…well, for this year, at least.
Tainui and I are still reeling from the shock of Yat Marina Marmaris. This winter 1,000 yachts will sit in silence on the hard here, with another 700 in the water. It is a truly astonishing place. I suppose marinas like this are everywhere, but for me it is new and unsettling.
On the plus side, there is everything a temperate weather cruising sailor could wish for. Superb chandlery, fine restaurant, bottle shop, showers, laundry, medical centre and every imaginable marine service facility. All you have to do is pay. There are just so many boats that you feel like a small cog in a huge, smoothly run machine. You just nod, open your wallet and let it all happen. Isn’t money amazing! My folding bike is out and serving me well (sore bum aside) – the facility is so large that everyone here uses bicycles to travel the kilometre of hard from boat to restuarant and shower.
For all its size though, this marina has surprisingly few cruising yachts as I have always known them. I mean the ones with an Aries vane on the stern, a row of extra fuel canisters on deck, big fat anchors, heavy running rigging and all those battle scars. Maybe they’re a dying breed. Many of the yachts are shiny Bavarias and Jeanneaus with stainless steel anchor chain, scrubbed teak boarding gangways and even air conditioning. Then there are the huge, vulgar gin palaces with all their bling, spit and polish – hundreds and hundreds of them, not saying fuck me but fuck you. I don’t envy any of these people their boats. Tainui sits proudly, if more than a tad grubby at the moment, and how I love her.
Pasha and Tatiana left yesterday, with a genuine reluctance which I found gratifying. How pleasing it is to know that your crew have enjoyed themselves. They have been fine cruising companions but as usual I find much pleasure in being able to spread out, make my own special kind of mess and do what I want , when I want and without interruption. Suddenly I am in a much larger boat. It is quiet though, and already I am beginning to talk to myself. I would make a truly hopeless hermit.
It is certainly easier to leave the boat in a temperate climate. Sub-zero winters mean a huge amount of extra preparation. Last winter in Tromso, for example, I had to prepare Tainui for 2 metres of snow on deck. Here it is only rain and occasional storm to consider. No worry about the fresh water plumbing, antifreezing residual water in the tanks, or heating and dehumidifying the interior.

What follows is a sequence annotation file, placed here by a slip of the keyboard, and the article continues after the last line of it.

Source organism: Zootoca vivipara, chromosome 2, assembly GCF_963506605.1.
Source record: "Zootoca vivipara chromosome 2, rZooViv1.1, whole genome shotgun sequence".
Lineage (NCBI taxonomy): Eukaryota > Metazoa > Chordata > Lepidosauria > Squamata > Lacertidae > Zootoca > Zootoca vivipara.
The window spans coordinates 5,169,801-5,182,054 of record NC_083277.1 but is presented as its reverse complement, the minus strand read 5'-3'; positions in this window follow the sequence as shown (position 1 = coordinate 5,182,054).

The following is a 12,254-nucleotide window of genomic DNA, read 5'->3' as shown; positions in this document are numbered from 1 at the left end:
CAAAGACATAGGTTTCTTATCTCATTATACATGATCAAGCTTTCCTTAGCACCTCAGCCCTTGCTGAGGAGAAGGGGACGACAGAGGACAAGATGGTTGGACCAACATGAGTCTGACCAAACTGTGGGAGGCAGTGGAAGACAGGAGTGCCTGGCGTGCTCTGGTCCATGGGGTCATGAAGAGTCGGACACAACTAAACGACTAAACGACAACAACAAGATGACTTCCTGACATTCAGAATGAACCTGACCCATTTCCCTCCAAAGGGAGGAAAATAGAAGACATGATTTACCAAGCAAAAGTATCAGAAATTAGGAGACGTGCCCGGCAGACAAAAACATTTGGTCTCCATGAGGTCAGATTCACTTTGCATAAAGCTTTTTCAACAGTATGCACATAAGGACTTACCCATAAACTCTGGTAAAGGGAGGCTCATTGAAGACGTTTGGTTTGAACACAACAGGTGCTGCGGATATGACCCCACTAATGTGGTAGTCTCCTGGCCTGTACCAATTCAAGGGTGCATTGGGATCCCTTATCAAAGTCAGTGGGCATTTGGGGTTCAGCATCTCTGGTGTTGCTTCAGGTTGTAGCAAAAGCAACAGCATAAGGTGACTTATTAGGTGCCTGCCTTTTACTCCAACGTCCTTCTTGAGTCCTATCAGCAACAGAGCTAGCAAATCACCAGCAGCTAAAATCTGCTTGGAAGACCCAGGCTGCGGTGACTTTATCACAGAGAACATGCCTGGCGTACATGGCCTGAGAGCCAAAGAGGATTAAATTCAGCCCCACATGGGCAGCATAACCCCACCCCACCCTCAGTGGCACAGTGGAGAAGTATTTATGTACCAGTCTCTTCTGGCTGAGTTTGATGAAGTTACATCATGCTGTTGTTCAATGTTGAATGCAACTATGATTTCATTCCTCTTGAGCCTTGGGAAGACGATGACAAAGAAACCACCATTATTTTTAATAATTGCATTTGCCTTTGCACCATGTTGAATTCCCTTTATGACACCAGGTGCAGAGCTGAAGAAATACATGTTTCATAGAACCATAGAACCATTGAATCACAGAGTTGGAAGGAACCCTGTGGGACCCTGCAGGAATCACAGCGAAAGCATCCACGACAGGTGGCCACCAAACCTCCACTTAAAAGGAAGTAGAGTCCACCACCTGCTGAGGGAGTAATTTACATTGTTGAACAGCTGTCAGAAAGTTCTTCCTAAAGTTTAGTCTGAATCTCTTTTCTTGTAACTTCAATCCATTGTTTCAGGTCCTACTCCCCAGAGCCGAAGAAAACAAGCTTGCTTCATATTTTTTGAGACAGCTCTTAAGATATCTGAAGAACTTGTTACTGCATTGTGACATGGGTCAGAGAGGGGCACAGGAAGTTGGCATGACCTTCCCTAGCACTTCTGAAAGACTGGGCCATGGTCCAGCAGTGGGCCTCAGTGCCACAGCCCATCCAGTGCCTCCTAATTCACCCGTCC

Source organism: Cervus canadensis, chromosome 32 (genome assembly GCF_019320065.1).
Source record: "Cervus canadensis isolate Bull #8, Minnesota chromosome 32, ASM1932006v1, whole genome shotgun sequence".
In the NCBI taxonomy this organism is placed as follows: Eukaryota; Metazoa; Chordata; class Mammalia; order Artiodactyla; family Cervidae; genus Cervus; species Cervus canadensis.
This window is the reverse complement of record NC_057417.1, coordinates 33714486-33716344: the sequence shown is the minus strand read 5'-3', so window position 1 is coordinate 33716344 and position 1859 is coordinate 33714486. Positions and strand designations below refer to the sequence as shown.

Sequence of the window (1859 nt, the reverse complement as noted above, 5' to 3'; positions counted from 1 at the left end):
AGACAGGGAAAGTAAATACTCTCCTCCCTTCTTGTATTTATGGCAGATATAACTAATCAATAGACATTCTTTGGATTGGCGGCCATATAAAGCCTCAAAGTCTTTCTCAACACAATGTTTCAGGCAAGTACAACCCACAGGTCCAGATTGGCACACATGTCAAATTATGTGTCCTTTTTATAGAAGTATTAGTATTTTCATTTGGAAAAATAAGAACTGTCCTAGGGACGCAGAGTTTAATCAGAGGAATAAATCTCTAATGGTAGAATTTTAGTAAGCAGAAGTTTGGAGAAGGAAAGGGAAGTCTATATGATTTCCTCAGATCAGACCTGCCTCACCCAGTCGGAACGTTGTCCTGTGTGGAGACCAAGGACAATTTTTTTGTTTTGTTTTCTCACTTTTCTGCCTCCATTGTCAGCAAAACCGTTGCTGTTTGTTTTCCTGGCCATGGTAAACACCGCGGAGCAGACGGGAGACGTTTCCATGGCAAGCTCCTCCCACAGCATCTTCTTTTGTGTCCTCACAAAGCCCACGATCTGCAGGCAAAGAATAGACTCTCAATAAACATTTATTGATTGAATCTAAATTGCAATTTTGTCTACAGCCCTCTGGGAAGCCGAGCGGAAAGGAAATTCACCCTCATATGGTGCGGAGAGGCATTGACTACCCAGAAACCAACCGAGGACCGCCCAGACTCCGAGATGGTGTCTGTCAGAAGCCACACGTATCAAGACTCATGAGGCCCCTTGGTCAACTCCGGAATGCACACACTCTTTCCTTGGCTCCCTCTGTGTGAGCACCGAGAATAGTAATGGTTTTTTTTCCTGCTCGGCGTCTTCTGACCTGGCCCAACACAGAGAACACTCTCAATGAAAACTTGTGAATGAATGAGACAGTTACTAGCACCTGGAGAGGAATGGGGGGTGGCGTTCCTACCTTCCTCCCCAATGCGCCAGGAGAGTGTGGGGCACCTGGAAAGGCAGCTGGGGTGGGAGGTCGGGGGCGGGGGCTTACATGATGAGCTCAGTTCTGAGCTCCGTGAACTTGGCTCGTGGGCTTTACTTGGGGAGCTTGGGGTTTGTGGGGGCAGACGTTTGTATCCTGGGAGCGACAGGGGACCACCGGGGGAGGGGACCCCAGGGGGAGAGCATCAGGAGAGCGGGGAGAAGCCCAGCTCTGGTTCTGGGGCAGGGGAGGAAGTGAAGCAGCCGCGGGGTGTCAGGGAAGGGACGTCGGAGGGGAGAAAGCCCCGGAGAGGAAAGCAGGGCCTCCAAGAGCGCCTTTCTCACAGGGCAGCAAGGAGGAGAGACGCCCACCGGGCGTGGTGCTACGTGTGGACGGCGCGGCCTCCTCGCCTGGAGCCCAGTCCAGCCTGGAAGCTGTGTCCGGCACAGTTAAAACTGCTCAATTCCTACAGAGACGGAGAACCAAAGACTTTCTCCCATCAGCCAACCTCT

Preparing the boat for winter is always like this. I usually allow a week for the process and I tinker away at my own, increasingly sedate pace. There is no longer the need for juggling crew changes, route planning, provisioning, maintaining supplies of fuel, water, gas, engine coolant (especially that!) and choosing the next night’s anchorage and emergency backup stop – not that I am renowned for my longer term foresight – just ask Maxine!
During this trip maintenace has been a continuous and fairly easy process. With so much flat water and endless calm anchorages there has been time. With crew like Pasha, Dima, Maxine and Rosie in particular, it has been reasonably straightforward. So here in Marmaris, it has just been a matter of changing the engine salt water seacock, greasing the Maxprop, attaching new anodes, cleaning out the fridge, stowing sails, doing the huge pile of laundry and negotiating with Ercan the winter’s hull paint job and a bit of sail repair.
This afternoon I will fold up my Brompton bicycle, close the main hatch for the last time and trundle my bags to the taxi.
I have no idea what next year holds. Perhaps a season in the northern Aegean, perhaps (heaven forbid!) the Red Sea/Indian Ocean voyage, or perhaps an exploration of Lebanon, Egypt, Tunisia and other southern Mediterranean places. If we return to Australia via South Africa that will mean a long trip across the Atlantic to Brazil, then down via the Falklands and South Georgia to Cape Town. I wonder whether I am too old for that. We’ll see.
One thing is certain though – I have the finest imaginable vessel, whatever we do. And what a rich collection of companions she can call upon for her next adventure.